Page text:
Courtesy Michele Reiner
"I was never angry," says Reiner in his West Hollywood office, talking frankly about discovering that his son had used drugs just shy of his 15th birthday. " I felt bad for him and I didn't know what to do to help – and a lot of times parents don't know what to do."
What Reiner and his wife, Michele, did was ship Nick off to rehab. It was the first of what would become 18 stays in recovery facilities, eventually resulting in Nick becoming homeless when he refused to re-enter recovery at 19.
Photographed by Robert Maxwell
"You kind of throw yourself at the mercy of a lot of people who are supposed experts," says Reiner. "They'll all tell you these things, but they don't take into account your child. And you should know your child better than they do anyway. That is something I learned as we went along."
Nick explains that what saved him wasn't the facilities or the programs, but growing up and coming to terms with his experience. "I was able to wait it out long enough in order to see just a glimpse of things differently. That's all it took, just to see the situation I was in from a slightly different angle, says Nick. "Then the concept of life became clear to me."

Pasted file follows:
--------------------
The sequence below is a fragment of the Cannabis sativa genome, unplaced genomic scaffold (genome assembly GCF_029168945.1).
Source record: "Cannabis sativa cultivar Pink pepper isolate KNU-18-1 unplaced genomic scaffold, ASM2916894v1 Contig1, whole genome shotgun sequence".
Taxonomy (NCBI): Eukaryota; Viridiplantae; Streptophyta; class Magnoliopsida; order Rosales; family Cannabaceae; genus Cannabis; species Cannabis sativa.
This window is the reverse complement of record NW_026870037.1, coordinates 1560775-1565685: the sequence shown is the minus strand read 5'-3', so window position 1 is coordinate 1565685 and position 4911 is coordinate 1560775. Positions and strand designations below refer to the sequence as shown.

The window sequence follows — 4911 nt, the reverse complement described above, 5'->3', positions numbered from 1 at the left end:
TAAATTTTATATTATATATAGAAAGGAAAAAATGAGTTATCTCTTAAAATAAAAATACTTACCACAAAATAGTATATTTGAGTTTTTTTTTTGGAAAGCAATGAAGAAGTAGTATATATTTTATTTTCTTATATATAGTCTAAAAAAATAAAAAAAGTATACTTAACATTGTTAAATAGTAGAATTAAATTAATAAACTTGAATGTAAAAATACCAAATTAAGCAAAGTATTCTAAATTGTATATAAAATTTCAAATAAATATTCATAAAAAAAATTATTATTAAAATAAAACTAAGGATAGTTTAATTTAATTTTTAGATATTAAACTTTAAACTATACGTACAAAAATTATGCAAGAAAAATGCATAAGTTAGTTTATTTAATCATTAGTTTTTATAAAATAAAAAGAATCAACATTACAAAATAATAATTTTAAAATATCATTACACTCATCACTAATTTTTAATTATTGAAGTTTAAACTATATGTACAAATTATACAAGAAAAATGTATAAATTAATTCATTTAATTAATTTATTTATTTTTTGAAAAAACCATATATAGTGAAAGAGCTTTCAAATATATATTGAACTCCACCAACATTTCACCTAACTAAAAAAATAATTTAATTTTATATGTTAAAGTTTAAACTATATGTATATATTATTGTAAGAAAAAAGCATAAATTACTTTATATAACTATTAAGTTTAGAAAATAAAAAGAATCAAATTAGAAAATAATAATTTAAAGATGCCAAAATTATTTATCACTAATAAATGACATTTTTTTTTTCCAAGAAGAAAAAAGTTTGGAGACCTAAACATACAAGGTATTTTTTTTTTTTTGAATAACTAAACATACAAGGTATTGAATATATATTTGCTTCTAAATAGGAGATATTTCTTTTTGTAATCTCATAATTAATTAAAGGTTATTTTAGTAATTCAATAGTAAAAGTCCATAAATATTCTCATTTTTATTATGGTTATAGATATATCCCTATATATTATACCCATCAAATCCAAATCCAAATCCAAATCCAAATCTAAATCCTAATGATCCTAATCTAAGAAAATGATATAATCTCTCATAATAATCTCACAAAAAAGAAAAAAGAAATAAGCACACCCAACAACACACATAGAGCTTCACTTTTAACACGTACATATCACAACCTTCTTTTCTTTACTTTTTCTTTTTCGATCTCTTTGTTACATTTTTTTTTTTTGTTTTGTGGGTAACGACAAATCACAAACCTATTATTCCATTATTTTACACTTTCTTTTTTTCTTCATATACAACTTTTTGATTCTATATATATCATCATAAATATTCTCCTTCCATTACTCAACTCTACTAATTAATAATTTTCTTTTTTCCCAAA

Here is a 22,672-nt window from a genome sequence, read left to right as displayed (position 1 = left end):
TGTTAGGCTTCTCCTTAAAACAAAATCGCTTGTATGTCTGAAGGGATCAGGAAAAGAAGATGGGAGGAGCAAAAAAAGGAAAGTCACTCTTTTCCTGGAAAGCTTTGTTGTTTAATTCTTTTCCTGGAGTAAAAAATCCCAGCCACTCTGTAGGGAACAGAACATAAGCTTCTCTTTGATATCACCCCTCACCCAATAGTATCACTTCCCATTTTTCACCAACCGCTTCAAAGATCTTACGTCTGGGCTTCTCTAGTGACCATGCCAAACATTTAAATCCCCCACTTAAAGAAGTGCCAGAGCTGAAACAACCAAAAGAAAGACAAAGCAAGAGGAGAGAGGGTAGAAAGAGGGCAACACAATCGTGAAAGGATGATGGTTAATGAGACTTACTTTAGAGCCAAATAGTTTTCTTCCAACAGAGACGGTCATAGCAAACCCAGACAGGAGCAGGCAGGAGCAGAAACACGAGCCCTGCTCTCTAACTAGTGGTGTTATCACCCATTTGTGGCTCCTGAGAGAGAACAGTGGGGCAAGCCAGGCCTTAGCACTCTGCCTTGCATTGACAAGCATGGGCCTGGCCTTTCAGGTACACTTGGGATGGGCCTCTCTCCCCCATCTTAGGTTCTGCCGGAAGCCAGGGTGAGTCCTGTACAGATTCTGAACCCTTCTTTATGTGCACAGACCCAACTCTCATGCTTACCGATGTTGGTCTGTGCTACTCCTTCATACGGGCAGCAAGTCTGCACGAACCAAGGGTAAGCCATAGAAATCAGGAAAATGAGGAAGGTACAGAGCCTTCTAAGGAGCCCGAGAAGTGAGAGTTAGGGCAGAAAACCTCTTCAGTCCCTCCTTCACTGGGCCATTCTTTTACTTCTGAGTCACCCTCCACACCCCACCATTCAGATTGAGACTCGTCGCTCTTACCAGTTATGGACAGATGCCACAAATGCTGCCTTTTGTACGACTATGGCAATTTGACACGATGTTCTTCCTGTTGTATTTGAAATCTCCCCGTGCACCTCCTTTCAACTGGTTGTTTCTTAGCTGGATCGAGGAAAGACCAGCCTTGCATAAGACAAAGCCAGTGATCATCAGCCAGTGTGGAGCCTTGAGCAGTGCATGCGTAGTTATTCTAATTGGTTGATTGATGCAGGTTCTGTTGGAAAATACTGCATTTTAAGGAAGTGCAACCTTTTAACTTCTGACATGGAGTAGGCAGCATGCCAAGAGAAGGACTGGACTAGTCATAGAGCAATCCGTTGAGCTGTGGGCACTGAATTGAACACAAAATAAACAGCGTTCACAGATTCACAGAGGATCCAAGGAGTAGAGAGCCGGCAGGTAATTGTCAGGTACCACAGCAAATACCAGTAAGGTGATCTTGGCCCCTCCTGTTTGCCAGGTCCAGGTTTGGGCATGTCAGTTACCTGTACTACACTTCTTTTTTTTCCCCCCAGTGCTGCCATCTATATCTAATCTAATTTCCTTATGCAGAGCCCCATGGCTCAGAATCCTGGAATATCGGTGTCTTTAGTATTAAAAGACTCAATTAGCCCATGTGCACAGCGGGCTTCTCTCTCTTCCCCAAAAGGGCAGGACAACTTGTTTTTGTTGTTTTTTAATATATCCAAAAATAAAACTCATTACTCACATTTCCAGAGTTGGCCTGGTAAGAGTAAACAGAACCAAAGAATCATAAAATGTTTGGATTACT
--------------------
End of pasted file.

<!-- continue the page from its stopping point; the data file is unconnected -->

For more on the Reiners' family struggle, pick up the latest issue of PEOPLE, on newsstands Friday
He started writing Being Charlie with a friend from his last rehab facility, Matt Elisofon, an experience that changed his life. "It was the first time in my life that I tasted life," says Nick. "Not everybody gets to make a movie. But in this case, I found my salvation."
And Reiner found his son again. Making the movie, he says, "forced us to look at what each other was going through. Anytime you get an insight into what somebody else is experiencing, it makes you understand them more. And if it's a father-son, a child and a parent, it makes the relationship better. Our relationship is better now than it was, and it's got places to go."
Being Charlie opens May 6.